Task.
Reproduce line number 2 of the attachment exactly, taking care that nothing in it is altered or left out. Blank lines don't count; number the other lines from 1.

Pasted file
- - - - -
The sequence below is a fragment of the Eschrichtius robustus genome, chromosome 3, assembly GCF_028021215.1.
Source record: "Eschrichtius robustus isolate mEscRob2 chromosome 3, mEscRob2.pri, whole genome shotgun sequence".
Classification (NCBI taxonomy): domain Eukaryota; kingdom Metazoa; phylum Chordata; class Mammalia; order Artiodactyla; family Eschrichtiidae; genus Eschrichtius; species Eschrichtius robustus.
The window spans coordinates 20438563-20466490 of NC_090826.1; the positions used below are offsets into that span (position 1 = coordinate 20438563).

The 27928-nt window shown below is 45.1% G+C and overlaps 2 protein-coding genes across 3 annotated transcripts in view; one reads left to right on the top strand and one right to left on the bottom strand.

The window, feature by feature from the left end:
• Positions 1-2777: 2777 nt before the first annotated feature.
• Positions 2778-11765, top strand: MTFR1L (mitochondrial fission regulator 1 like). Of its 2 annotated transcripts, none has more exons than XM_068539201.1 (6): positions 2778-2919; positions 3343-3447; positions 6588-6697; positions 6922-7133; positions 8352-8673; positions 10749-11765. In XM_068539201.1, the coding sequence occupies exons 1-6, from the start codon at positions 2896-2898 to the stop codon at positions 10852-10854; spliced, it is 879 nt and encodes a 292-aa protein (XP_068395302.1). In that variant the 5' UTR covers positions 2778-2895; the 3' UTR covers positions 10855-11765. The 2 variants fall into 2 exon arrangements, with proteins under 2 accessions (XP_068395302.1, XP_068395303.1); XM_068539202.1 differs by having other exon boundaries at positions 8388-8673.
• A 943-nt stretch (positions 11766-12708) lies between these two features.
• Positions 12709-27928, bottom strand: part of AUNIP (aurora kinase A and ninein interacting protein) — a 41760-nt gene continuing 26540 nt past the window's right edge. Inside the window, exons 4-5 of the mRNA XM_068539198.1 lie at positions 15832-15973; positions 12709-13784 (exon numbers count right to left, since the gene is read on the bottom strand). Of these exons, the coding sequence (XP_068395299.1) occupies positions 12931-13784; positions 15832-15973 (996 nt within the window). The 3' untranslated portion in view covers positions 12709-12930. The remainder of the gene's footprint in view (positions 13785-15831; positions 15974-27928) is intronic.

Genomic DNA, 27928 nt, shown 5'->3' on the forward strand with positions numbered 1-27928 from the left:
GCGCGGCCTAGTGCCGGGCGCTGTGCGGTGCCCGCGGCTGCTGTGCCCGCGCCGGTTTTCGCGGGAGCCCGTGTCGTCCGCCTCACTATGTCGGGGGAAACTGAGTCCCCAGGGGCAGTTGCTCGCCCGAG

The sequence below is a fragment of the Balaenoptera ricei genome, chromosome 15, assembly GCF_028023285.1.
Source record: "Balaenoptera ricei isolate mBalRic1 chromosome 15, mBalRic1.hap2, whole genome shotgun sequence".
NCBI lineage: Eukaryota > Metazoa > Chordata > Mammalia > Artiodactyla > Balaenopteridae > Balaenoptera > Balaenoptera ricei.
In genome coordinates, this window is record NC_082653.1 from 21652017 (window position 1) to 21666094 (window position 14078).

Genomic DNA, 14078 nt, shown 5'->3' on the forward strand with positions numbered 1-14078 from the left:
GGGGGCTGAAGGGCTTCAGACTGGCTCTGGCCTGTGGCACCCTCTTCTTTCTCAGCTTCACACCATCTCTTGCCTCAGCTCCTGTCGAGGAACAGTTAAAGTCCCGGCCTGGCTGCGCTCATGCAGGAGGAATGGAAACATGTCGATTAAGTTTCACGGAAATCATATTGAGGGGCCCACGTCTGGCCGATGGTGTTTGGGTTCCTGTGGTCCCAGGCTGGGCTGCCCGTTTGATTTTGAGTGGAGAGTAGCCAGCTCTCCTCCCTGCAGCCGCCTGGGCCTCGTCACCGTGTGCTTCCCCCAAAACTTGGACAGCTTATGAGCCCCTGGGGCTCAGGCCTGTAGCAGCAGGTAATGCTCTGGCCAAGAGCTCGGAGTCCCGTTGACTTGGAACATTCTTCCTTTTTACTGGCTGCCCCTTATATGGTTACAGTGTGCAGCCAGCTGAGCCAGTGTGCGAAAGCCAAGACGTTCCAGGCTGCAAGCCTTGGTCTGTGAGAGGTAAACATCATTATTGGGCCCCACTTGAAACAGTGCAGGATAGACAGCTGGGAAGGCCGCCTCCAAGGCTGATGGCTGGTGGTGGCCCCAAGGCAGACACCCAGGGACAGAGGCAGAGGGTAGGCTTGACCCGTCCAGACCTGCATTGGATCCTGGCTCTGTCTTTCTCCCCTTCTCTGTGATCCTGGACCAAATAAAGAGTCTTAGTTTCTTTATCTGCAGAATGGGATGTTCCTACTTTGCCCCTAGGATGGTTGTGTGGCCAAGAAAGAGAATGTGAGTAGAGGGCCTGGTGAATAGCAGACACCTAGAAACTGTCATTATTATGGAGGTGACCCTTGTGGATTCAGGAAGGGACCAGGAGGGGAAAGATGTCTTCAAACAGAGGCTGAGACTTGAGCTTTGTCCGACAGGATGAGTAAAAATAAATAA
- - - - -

Source record: "Eschrichtius robustus isolate mEscRob2 chromosome 3, mEscRob2.pri, whole genome shotgun sequence".